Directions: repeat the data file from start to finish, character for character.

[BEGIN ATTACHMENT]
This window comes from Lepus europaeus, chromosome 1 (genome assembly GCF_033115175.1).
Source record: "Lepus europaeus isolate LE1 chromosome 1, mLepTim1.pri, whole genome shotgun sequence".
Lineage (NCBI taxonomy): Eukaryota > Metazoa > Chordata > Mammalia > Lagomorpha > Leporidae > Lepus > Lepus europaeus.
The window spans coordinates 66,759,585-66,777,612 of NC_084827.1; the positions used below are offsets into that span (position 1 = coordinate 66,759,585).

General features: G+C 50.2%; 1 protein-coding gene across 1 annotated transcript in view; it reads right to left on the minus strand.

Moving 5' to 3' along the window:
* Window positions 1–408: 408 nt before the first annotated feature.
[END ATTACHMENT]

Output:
This window comes from Lepus europaeus, chromosome 1 (genome assembly GCF_033115175.1).
Source record: "Lepus europaeus isolate LE1 chromosome 1, mLepTim1.pri, whole genome shotgun sequence".
Lineage (NCBI taxonomy): Eukaryota > Metazoa > Chordata > Mammalia > Lagomorpha > Leporidae > Lepus > Lepus europaeus.
The window spans coordinates 66,759,585-66,777,612 of NC_084827.1; the positions used below are offsets into that span (position 1 = coordinate 66,759,585).

General features: G+C 50.2%; 1 protein-coding gene across 1 annotated transcript in view; it reads right to left on the minus strand.

Moving 5' to 3' along the window:
* Window positions 1–408: 408 nt before the first annotated feature.